HKVCA (Hong Kong Venture Capital and Private Equity Association)
Mission of HKVCA
HKVCA (or Hong Kong Venture Capital and Private Equity Association) represents over 400 corporate members which include 240 private equity firms (such as the top 10 largest private equity firms and small VC investors). All these firms together are managing a total assets of US$ 2 trillion, and are engaged in venture capital and private equity investments in the Asia-Pacific region at all levels (from venture, growth, buyout, secondary, to pension, funds of fund, family offices, etc.)
HKVCA (https://www.hkvca.com.hk) has the mission to promote the venture capital and the private equity industry in Asia, and encourage all the corporate members to create value, innovate, and develop the economy.
HKVCA provides a forum to its members to network and share experiences, while promoting industry professional ethics, international best practices and standards.
The Hong Kong Venture Capital and Private Equity Association reflects the views of its members to the government departments.
HKVCA (or Hong Kong Venture Capital and Private Equity Association) was founded on November 12, 1987. It was formed based on the recommendation in the Working Party of the Hong Kong Association of Banks’ study of venture capital. The main objective at the time was to promote and protect the interests of the venture capital industry in Hong Kong.
HKVCA has been incorporated as a HK company limited by guarantee.
The very first venture capital funds were formed in Hong Kong in the early 1980s. The money was raised from local and foreign investors. Hong Kong always has had low tax, relatively uncomplicated tax structures and financial infrastructure, and efficient communications. All these factors have encouraged many venture capitalists to set up their operations in Hong Kong (i.e. HKSAR). Hong Kong has often been the center for regional investment, even when much venture capital investment is/was China related.
Venture Capital and/or Private Equity – Why?
Conceptually, venture capital (VC) can provide long term equity funding to young, fast growing companies (i.e. startups). VC funds can be known as “direct investment” or “private equity investment”. The three main types of private equity transactions are startup venture capital, development capital and buyouts.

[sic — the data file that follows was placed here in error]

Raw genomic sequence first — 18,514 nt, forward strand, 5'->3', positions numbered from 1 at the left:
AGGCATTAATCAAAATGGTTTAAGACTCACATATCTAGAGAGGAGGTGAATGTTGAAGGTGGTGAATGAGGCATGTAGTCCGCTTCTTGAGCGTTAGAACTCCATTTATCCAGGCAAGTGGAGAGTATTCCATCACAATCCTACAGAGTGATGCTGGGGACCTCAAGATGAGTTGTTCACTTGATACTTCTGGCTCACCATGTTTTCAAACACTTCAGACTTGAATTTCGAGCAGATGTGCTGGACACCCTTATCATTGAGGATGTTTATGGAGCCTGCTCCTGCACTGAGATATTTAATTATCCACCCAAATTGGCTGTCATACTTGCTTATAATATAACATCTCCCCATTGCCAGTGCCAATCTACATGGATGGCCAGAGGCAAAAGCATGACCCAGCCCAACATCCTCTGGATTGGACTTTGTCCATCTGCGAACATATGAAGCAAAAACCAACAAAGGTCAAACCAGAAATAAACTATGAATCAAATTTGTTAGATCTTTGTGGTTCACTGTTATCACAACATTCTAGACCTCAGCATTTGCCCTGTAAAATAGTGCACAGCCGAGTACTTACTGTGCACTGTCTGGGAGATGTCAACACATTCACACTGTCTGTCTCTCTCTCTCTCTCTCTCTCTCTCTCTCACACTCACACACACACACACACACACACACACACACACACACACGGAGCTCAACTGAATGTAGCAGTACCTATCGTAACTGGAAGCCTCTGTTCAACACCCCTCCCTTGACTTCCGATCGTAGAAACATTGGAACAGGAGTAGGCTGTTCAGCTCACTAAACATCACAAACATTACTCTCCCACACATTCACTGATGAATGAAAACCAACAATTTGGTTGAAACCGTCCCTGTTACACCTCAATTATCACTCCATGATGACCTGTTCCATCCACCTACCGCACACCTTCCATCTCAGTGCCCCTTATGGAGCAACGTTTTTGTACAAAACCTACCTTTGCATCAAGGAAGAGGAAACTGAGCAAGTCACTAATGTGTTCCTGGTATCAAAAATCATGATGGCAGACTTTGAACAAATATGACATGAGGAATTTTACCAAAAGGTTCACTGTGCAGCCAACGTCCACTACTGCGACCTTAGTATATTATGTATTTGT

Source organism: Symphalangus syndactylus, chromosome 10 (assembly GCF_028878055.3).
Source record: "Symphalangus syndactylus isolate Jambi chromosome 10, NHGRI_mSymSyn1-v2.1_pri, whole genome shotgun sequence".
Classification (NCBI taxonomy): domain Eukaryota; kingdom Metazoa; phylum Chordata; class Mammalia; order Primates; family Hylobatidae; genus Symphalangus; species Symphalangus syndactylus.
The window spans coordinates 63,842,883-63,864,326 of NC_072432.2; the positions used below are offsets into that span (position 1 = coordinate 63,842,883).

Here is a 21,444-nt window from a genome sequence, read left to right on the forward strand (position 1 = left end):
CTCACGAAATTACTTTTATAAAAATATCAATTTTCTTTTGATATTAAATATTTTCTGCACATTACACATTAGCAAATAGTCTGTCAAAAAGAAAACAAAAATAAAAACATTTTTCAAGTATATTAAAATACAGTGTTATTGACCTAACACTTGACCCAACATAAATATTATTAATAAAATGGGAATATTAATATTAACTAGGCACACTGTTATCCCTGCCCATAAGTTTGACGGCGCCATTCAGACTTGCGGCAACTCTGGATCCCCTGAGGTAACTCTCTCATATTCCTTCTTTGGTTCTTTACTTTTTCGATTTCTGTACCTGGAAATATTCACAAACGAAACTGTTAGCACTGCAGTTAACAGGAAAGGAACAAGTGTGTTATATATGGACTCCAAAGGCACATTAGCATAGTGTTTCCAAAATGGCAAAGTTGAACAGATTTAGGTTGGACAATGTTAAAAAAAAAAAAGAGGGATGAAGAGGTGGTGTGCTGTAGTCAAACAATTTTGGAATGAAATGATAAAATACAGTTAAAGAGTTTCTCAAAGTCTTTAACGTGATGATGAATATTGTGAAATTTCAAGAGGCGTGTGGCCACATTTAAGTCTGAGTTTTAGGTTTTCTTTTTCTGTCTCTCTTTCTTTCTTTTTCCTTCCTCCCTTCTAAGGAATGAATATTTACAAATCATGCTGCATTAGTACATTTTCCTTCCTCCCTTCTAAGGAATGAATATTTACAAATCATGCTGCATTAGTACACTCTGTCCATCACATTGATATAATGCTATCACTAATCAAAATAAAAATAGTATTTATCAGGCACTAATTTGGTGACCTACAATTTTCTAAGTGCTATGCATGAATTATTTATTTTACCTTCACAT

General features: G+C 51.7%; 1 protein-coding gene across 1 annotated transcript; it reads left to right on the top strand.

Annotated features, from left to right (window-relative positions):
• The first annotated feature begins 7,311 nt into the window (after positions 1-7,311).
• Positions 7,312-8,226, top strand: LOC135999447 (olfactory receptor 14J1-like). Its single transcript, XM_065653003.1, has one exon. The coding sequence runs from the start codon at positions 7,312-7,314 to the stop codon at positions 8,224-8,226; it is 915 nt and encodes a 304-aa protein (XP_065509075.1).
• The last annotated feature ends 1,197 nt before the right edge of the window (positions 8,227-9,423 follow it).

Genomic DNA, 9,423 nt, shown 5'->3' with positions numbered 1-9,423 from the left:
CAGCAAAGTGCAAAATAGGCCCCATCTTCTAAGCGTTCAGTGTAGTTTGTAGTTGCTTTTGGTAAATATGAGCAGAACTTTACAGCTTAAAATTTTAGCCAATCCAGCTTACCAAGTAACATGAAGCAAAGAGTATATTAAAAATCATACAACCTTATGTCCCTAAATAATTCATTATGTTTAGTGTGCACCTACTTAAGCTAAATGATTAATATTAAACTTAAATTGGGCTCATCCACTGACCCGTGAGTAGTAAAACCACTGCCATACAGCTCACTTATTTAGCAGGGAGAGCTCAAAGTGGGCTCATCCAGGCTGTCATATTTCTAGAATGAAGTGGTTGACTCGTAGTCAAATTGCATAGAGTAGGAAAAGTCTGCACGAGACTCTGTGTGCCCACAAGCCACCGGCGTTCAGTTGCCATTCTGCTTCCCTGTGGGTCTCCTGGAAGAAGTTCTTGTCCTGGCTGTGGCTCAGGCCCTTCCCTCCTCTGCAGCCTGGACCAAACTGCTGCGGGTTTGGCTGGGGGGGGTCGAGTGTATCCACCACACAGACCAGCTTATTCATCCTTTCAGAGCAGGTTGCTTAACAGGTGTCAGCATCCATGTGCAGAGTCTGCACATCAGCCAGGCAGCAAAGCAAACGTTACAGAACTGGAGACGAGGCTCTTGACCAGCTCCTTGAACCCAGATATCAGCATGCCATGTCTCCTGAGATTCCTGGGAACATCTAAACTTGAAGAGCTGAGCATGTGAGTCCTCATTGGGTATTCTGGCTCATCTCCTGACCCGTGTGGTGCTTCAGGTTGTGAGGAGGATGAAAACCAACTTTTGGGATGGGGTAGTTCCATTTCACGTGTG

When a startup needs to raise funds for further development of the business, the financial support can take the form of loans and/or equity capital. A company not listed on a stock exchange can receive funds from banks or by issuing shares to private investors. Venture capital companies inject funds into the company in exchange for a proportion of its equity.
Usually a young company without any strong track record can find it difficult to get any funding for its business expansion. At this stage of the startup business, many banks are reluctant to lend them any loan/credit unless the startup can provide collateral.
But with venture capitalists, they would inject fresh capital into the startups instead of commercial loans. This does not require the startup to provide any collateral or pay back any interest.
Professional/experienced venture capital firms may be able to serve as useful sounding boards for startups in many strategic and management areas. The VC firms can provide senior level counsel on key issues and infrastructure support to help young companies / startups.
Consider the different stages in funding/investment.
Stage 1 – Seed: This is the stage when a business idea is conceived and the initial concept of the business is formed. The entrepreneur would fund the project with his/her own resources/assets.
Stage 2 – Startup/Development: The product/service is being developed at this stage. Free trial on using the product/service are released to selected new users. Most likely at this stage, there is still not enough or not at all any users who would pay to use the product/service. Commitment on funding is high, but the rate of failure is also high.
Stage 3 – Expansion: The startup has come a long way and now is established. Users have been paying to use the products/services which were developed by the startup. Now the startup/company is ready to expand its business with additional funds. Bank loans now are more available at this stage but still require collateral. The best funding option is to get equity investment (or expansion or development capital). This will ensure the uninterrupted, quick growth to new markets.
Stage 4 – Mezzanine: This is the stage after the company has already built a good track record over the past few years of continuous successful growth. A company restructure is required to strength the balance sheet for the preparation of the listing on the stock exchange. An additional venture capital firm may be needed for attracting more potential investors. At this stage, the rate of failure is relatively low in terms of venture capital investment.
Stage 5 – Buyouts: When a buyout happens, its objective is to acquire the control over a business either through the purchase of shares or the assets and trading liabilities. A buyout usually only works when the business has sustainable cash flows. Buyouts may be done in different ways including Management Buyout (MBO), Leveraged Buyout (LBO), Management Buy-in (MBI), or a mix of all three. After a buyout is complete, the VC will own the majority of the share capital and full strategic control of the company. But the management staffs will be responsible for the day-in-day-out operations.
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